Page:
Naturally, the abundant number of new LVT products on display reinforced the notion that the expansion of this resilient flooring category is a global phenomenon. A growing subset within this category is made up of LVT composites, where vinyl is the wearlayer over various core materials that serve as a waterproofing and/or rigid substrate to make installation easier, mitigate water issues or eliminate the telegraphing of subfloor imperfections. Thomas Baert with Lamett had a new collection with this type of construction as did Beaulieu International Group which has branded this construction RCB (Rigid Composite Board).
Variations on that concept included a new laminate floor construction by Classen, which has developed what it calls CSF composite material—made up of natural wood fiber blended with polymer coated particles—for its product Neo, with a PVC-free wearlayer.
When it came to carpet, PET was a little more prevalent among companies that focus on the residential sector, as was carpet cut into curved shapes. As has been mentioned in previous Domotex reviews, residential carpet in Europe is much more colorful and not as plush as what consumers prefer in the U.S.
Unilin held a press event on the first day of the show where it rolled out its new LVT offering, which it sells in Europe under both the Pergo and Quick-Step brands. LVT is a relatively new category for Unilin, which was quick to point out that its new LVT plant in Belgium uses a construction process where the planks are never pulled over a press roll—preserving the integrity of its fiberglass substrate and giving it more dimensional stability.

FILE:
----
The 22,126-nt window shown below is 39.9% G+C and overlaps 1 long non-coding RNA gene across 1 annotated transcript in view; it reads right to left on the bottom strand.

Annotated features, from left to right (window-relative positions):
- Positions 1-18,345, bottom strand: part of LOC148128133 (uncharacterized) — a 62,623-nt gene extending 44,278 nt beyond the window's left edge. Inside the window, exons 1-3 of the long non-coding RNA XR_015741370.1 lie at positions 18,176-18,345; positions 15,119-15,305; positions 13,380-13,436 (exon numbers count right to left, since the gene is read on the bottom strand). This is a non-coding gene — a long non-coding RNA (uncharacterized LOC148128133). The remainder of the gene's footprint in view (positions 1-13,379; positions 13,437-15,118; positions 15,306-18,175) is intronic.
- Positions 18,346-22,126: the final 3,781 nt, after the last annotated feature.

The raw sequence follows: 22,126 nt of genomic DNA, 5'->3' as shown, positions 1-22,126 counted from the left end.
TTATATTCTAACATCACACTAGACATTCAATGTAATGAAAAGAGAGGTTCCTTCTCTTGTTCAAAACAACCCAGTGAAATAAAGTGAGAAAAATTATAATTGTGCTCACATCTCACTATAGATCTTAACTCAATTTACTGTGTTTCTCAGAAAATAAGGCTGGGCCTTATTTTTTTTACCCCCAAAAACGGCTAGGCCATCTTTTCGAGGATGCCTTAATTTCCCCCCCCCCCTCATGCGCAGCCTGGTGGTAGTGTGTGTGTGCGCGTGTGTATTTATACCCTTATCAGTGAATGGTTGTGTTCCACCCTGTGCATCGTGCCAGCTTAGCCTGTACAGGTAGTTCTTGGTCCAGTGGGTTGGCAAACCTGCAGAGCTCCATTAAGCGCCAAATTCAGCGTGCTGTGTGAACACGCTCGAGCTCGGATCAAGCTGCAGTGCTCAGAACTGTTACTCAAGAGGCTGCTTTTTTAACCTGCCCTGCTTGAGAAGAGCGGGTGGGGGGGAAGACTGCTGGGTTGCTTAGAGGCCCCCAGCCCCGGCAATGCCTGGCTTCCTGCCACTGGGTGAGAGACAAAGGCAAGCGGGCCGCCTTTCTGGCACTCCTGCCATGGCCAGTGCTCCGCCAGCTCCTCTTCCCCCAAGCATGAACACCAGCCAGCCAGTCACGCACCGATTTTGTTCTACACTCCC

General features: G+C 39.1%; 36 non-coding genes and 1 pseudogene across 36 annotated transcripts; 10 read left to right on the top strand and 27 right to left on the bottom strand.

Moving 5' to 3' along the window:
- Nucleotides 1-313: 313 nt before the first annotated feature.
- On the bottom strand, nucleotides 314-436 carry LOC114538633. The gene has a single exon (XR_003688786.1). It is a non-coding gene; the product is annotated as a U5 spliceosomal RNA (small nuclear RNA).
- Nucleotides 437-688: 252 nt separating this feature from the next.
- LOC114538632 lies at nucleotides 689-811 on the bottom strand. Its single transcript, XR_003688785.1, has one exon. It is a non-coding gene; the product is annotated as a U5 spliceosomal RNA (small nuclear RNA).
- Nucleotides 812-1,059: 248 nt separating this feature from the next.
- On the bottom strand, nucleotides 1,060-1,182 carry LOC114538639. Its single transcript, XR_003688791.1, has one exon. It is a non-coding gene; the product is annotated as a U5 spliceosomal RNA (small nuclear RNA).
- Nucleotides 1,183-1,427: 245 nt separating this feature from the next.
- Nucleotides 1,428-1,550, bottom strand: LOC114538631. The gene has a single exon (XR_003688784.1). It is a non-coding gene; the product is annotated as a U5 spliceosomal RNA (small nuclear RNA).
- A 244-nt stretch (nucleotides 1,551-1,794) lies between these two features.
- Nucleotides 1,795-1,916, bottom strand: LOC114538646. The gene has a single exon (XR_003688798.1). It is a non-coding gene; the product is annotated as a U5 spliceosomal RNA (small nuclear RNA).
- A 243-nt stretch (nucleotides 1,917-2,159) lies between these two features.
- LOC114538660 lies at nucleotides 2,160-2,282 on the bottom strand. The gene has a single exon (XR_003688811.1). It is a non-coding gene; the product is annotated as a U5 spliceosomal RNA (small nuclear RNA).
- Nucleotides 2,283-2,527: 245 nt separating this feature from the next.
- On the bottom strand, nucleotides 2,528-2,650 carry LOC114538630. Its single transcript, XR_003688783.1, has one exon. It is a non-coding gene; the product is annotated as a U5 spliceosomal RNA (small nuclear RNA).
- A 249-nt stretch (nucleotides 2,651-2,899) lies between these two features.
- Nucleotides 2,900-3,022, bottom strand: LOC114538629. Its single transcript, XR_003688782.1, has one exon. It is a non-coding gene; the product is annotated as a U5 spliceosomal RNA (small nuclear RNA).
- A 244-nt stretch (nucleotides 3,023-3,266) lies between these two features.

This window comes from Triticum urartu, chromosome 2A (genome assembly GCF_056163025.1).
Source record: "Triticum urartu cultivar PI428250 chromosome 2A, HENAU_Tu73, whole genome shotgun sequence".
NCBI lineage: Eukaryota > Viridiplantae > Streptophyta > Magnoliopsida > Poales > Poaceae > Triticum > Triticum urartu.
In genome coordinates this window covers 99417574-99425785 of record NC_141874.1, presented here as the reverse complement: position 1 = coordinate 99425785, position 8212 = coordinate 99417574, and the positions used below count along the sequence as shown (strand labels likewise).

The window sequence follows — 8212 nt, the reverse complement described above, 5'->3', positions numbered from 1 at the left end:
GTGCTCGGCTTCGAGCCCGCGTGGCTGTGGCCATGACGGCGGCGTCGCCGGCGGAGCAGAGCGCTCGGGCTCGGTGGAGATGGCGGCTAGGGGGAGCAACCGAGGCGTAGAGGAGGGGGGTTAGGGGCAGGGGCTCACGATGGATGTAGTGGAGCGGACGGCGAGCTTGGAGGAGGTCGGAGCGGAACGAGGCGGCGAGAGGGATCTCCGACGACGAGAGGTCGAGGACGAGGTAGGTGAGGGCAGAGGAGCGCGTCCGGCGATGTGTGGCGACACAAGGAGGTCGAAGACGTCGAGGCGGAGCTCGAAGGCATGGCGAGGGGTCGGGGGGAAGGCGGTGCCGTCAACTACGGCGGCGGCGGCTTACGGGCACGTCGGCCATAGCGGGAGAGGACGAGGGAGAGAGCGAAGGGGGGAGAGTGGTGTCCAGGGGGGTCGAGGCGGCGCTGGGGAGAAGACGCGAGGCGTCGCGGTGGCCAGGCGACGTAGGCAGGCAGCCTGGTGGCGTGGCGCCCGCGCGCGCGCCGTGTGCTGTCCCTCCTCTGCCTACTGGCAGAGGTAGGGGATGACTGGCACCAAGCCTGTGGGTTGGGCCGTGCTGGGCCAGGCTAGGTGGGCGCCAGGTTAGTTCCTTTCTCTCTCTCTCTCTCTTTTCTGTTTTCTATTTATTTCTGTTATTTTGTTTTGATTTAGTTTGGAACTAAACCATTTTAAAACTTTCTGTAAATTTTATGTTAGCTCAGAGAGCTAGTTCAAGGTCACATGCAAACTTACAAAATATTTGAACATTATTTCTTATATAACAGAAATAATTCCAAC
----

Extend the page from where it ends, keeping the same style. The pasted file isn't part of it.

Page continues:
NOTEWORTHY U.S. EXHIBITORS
One of the core benefits of attending Domotex is to discover firsthand the emerging products and innovations in the global flooring business. Most companies that have something new to introduce will time the release of that new development so it coincides with this show.
Each year, there is blurring of the lines as it relates to the nationality of the core global flooring suppliers. Mohawk, which is now the largest flooring company in the world, did have a carpet presence in the back of the Lano booth, and right across the aisle, it had a small booth devoted to rugs under the Mohawk Home banner. But at the same time, IVC and Unilin were huge exhibitors, so Mohawk’s products were well represented under many different names. Shaw Industries, still the global leader in carpet, had a small meeting room set up in the AFA pavilion but no display area. Armstrong, Beaulieu of America and Tarkett—all three of which exhibited last year—chose not to participate this year. Mannington Mills and Masland had nice displays focused on promoting commercial carpet tiles. In LVT, both EarthWerks and Metroflor hosted large exhibits.
There were two U.S. based pavilions—one hosted by the Hardwood Trade Association (NWFA) and the other hosted by the American Floorcovering Association (AFA)—in which several U.S. based equipment manufacturers and component suppliers exhibited. A complete list of exhibitors can be found on the Domotex website.
Copyright 2015 Floor Focus
Related Topics:Tarkett, The Dixie Group, Domotex, Masland Carpets & Rugs, HMTX, Beaulieu International Group, Mannington Mills, CERSAIE , Shaw Industries Group, Inc., Armstrong Flooring, NWFA Expo, Mohawk Industries, Metroflor Luxury Vinyl Tile